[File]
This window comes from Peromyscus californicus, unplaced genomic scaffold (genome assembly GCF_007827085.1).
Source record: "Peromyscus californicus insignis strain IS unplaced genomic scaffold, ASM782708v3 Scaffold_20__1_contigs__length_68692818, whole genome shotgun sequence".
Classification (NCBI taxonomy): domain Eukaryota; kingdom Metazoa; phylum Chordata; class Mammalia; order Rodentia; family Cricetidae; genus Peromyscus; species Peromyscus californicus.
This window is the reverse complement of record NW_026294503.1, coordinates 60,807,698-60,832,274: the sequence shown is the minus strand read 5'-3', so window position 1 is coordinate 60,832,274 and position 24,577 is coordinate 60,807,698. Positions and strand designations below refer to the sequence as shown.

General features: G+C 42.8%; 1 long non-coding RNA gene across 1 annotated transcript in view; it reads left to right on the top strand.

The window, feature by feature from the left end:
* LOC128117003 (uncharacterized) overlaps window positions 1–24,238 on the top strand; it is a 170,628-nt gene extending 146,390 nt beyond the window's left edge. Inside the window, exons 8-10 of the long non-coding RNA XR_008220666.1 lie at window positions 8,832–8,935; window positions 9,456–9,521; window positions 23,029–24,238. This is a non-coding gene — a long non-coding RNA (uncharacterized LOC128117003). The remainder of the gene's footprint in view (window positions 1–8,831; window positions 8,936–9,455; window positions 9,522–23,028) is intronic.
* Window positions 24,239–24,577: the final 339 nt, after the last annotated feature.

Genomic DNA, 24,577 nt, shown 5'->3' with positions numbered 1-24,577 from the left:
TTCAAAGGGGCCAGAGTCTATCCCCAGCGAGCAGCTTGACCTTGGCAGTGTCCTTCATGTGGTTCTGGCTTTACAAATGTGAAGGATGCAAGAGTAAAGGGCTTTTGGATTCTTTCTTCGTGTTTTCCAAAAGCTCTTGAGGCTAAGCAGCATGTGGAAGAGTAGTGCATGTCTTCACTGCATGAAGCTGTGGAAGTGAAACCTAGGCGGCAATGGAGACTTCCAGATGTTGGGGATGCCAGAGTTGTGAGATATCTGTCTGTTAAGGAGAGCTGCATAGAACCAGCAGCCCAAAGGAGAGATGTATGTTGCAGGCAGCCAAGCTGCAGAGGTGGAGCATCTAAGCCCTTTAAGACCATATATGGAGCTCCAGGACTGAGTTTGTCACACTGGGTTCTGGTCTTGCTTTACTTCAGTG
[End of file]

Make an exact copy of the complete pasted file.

This window comes from Peromyscus californicus, unplaced genomic scaffold (genome assembly GCF_007827085.1).
Source record: "Peromyscus californicus insignis strain IS unplaced genomic scaffold, ASM782708v3 Scaffold_20__1_contigs__length_68692818, whole genome shotgun sequence".
Classification (NCBI taxonomy): domain Eukaryota; kingdom Metazoa; phylum Chordata; class Mammalia; order Rodentia; family Cricetidae; genus Peromyscus; species Peromyscus californicus.
This window is the reverse complement of record NW_026294503.1, coordinates 60,807,698-60,832,274: the sequence shown is the minus strand read 5'-3', so window position 1 is coordinate 60,832,274 and position 24,577 is coordinate 60,807,698. Positions and strand designations below refer to the sequence as shown.

General features: G+C 42.8%; 1 long non-coding RNA gene across 1 annotated transcript in view; it reads left to right on the top strand.

The window, feature by feature from the left end:
* LOC128117003 (uncharacterized) overlaps window positions 1–24,238 on the top strand; it is a 170,628-nt gene extending 146,390 nt beyond the window's left edge. Inside the window, exons 8-10 of the long non-coding RNA XR_008220666.1 lie at window positions 8,832–8,935; window positions 9,456–9,521; window positions 23,029–24,238. This is a non-coding gene — a long non-coding RNA (uncharacterized LOC128117003). The remainder of the gene's footprint in view (window positions 1–8,831; window positions 8,936–9,455; window positions 9,522–23,028) is intronic.
* Window positions 24,239–24,577: the final 339 nt, after the last annotated feature.

Genomic DNA, 24,577 nt, shown 5'->3' with positions numbered 1-24,577 from the left:
TTCAAAGGGGCCAGAGTCTATCCCCAGCGAGCAGCTTGACCTTGGCAGTGTCCTTCATGTGGTTCTGGCTTTACAAATGTGAAGGATGCAAGAGTAAAGGGCTTTTGGATTCTTTCTTCGTGTTTTCCAAAAGCTCTTGAGGCTAAGCAGCATGTGGAAGAGTAGTGCATGTCTTCACTGCATGAAGCTGTGGAAGTGAAACCTAGGCGGCAATGGAGACTTCCAGATGTTGGGGATGCCAGAGTTGTGAGATATCTGTCTGTTAAGGAGAGCTGCATAGAACCAGCAGCCCAAAGGAGAGATGTATGTTGCAGGCAGCCAAGCTGCAGAGGTGGAGCATCTAAGCCCTTTAAGACCATATATGGAGCTCCAGGACTGAGTTTGTCACACTGGGTTCTGGTCTTGCTTTACTTCAGTG